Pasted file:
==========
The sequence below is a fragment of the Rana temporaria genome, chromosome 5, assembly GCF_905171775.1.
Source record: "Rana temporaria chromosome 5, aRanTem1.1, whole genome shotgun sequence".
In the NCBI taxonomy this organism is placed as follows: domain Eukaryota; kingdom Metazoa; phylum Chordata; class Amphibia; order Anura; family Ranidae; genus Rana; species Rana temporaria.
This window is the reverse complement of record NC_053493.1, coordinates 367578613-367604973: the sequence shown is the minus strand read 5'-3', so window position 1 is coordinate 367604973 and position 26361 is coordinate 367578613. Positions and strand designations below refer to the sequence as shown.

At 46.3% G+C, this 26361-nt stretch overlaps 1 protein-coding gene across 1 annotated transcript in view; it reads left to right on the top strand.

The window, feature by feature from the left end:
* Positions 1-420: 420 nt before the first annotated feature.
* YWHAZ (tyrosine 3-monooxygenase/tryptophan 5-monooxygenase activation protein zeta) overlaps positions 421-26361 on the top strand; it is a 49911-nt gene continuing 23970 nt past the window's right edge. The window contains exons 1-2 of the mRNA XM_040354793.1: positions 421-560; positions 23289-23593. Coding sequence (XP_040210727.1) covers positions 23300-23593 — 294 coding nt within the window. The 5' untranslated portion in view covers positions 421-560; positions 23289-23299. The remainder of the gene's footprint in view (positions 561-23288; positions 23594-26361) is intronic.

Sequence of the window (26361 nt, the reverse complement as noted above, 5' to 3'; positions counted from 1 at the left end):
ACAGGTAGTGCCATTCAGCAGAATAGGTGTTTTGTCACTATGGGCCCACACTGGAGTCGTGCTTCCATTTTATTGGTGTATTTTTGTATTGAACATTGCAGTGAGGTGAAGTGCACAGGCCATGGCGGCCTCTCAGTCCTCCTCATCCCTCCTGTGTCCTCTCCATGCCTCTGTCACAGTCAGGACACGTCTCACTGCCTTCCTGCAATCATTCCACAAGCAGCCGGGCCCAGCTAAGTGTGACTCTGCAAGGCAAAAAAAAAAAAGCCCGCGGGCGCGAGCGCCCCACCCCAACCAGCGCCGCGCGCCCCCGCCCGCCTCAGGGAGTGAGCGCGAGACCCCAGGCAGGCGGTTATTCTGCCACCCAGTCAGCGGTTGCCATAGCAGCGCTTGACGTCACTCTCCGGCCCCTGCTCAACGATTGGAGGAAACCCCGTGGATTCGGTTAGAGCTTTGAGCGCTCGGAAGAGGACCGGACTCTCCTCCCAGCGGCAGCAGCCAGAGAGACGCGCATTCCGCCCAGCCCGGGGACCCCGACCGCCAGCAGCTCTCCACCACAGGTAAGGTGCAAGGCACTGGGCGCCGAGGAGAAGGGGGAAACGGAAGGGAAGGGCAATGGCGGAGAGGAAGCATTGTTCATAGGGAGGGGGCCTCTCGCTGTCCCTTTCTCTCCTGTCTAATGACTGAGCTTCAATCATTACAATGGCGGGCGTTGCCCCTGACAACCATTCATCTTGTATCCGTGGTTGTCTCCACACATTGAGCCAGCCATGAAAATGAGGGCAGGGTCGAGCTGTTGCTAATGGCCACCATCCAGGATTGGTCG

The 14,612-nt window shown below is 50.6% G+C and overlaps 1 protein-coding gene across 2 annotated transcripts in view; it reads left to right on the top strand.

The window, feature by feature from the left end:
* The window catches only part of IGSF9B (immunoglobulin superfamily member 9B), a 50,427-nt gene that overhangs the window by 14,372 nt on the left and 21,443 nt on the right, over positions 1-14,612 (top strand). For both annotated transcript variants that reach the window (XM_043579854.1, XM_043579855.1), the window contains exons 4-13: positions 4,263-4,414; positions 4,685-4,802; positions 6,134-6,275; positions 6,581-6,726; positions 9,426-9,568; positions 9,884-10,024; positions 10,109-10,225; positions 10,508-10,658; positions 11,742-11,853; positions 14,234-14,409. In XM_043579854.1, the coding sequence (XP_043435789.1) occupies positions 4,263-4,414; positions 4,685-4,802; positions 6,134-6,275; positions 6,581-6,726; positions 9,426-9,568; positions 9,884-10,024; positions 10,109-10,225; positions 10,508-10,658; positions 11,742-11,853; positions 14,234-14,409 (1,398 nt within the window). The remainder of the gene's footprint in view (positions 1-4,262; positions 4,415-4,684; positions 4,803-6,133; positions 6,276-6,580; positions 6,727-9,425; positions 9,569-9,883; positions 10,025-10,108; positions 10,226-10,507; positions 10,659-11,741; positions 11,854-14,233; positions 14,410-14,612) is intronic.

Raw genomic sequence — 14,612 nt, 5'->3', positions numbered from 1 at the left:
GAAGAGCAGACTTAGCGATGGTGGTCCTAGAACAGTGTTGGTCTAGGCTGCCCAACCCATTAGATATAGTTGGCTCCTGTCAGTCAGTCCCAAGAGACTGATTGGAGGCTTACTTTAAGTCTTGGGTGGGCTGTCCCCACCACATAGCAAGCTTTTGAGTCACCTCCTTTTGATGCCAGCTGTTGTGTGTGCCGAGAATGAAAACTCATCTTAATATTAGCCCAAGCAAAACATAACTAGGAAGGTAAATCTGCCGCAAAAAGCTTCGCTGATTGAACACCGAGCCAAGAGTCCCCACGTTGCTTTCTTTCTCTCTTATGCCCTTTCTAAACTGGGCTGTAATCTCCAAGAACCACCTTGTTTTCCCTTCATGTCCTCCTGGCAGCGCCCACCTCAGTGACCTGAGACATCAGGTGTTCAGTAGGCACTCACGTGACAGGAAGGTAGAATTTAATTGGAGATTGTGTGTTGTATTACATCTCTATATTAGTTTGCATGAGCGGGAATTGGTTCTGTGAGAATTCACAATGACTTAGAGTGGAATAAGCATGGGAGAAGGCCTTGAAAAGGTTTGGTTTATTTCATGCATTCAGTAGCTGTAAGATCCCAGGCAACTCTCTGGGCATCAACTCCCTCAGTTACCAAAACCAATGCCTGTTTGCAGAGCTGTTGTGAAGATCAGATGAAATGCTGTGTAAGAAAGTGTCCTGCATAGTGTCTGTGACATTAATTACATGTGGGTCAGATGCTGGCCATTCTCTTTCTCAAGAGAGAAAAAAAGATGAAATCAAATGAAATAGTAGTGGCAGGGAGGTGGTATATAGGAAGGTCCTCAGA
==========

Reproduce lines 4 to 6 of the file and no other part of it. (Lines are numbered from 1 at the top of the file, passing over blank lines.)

This window is the reverse complement of record NC_053493.1, coordinates 367578613-367604973: the sequence shown is the minus strand read 5'-3', so window position 1 is coordinate 367604973 and position 26361 is coordinate 367578613. Positions and strand designations below refer to the sequence as shown.

At 46.3% G+C, this 26361-nt stretch overlaps 1 protein-coding gene across 1 annotated transcript in view; it reads left to right on the top strand.

The window, feature by feature from the left end: